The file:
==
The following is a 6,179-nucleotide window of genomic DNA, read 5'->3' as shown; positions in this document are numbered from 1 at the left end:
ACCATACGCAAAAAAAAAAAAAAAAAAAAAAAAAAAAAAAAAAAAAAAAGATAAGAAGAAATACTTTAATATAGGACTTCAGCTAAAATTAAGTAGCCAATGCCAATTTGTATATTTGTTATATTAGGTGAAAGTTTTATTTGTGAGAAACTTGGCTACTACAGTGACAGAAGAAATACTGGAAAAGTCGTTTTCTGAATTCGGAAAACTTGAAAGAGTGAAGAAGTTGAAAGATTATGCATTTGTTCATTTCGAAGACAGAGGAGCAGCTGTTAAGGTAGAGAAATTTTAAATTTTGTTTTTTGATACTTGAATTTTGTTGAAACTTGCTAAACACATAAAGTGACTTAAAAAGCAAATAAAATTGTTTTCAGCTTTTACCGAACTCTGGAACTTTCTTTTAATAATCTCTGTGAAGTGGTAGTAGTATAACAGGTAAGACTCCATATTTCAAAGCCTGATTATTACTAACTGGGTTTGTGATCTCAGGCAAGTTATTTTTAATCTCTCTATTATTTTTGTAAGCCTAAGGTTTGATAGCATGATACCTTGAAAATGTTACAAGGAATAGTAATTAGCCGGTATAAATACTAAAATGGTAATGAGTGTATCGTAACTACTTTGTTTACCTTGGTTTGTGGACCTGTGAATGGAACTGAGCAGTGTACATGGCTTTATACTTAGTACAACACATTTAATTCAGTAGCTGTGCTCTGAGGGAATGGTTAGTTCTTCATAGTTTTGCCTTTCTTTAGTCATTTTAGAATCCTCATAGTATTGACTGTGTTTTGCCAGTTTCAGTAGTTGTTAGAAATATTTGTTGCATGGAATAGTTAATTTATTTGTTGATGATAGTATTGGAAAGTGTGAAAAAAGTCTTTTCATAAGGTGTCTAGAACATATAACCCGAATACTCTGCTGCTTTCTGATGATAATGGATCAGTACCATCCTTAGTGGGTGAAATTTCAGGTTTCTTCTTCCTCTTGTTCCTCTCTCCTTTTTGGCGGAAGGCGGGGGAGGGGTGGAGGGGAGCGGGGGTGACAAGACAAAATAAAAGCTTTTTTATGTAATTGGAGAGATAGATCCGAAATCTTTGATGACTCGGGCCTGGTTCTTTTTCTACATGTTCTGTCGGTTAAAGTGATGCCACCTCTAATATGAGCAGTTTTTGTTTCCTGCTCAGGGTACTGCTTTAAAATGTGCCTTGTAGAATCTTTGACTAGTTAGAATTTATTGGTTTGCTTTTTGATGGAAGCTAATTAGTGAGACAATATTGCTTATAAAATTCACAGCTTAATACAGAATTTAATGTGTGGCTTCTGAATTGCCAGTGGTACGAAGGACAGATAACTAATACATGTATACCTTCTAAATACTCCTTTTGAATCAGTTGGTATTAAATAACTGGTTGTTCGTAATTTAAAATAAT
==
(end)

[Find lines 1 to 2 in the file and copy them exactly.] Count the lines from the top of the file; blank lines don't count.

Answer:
The following is a 6,179-nucleotide window of genomic DNA, read 5'->3' as shown; positions in this document are numbered from 1 at the left end:
ACCATACGCAAAAAAAAAAAAAAAAAAAAAAAAAAAAAAAAAAAAAAAAGATAAGAAGAAATACTTTAATATAGGACTTCAGCTAAAATTAAGTAGCCAATGCCAATTTGTATATTTGTTATATTAGGTGAAAGTTTTATTTGTGAGAAACTTGGCTACTACAGTGACAGAAGAAATACTGGAAAAGTCGTTTTCTGAATTCGGAAAACTTGAAAGAGTGAAGAAGTTGAAAGATTATGCATTTGTTCATTTCGAAGACAGAGGAGCAGCTGTTAAGGTAGAGAAATTTTAAATTTTGTTTTTTGATACTTGAATTTTGTTGAAACTTGCTAAACACATAAAGTGACTTAAAAAGCAAATAAAATTGTTTTCAGCTTTTACCGAACTCTGGAACTTTCTTTTAATAATCTCTGTGAAGTGGTAGTAGTATAACAGGTAAGACTCCATATTTCAAAGCCTGATTATTACTAACTGGGTTTGTGATCTCAGGCAAGTTATTTTTAATCTCTCTATTATTTTTGTAAGCCTAAGGTTTGATAGCATGATACCTTGAAAATGTTACAAGGAATAGTAATTAGCCGGTATAAATACTAAAATGGTAATGAGTGTATCGTAACTACTTTGTTTACCTTGGTTTGTGGACCTGTGAATGGAACTGAGCAGTGTACATGGCTTTATACTTAGTACAACACATTTAATTCAGTAGCTGTGCTCTGAGGGAATGGTTAGTTCTTCATAGTTTTGCCTTTCTTTAGTCATTTTAGAATCCTCATAGTATTGACTGTGTTTTGCCAGTTTCAGTAGTTGTTAGAAATATTTGTTGCATGGAATAGTTAATTTATTTGTTGATGATAGTATTGGAAAGTGTGAAAAAAGTCTTTTCATAAGGTGTCTAGAACATATAACCCGAATACTCTGCTGCTTTCTGATGATAATGGATCAGTACCATCCTTAGTGGGTGAAATTTCAGGTTTCTTCTTCCTCTTGTTCCTCTCTCCTTTTTGGCGGAAGGCGGGGGAGGGGTGGAGGGGAGCGGGGGTGACAAGACAAAATAAAAGCTTTTTTATGTAATTGGAGAGATAGATCCGAAATCTTTGATGACTCGGGCCTGGTTCTTTTTCTACATGTTCTGTCGGTTAAAGTGATGCCACCTCTAATATGAGCAGTTTTTGTTTCCTGCTCAGGGTACTGCTTTAAAATGTGCCTTGTAGAATCTTTGACTAGTTAGAATTTATTGGTTTGCTTTTTGATGGAAGCTAATTAGTGAGACAATATTGCTTATAAAATTCACAGCTTAATACAGAATTTAATGTGTGGCTTCTGAATTGCCAGTGGTACGAAGGACAGATAACTAATACATGTATACCTTCTAAATACTCCTTTTGAATCAGTTGGTATTAAATAACTGGTTGTTCGTAATTTAAAATAAT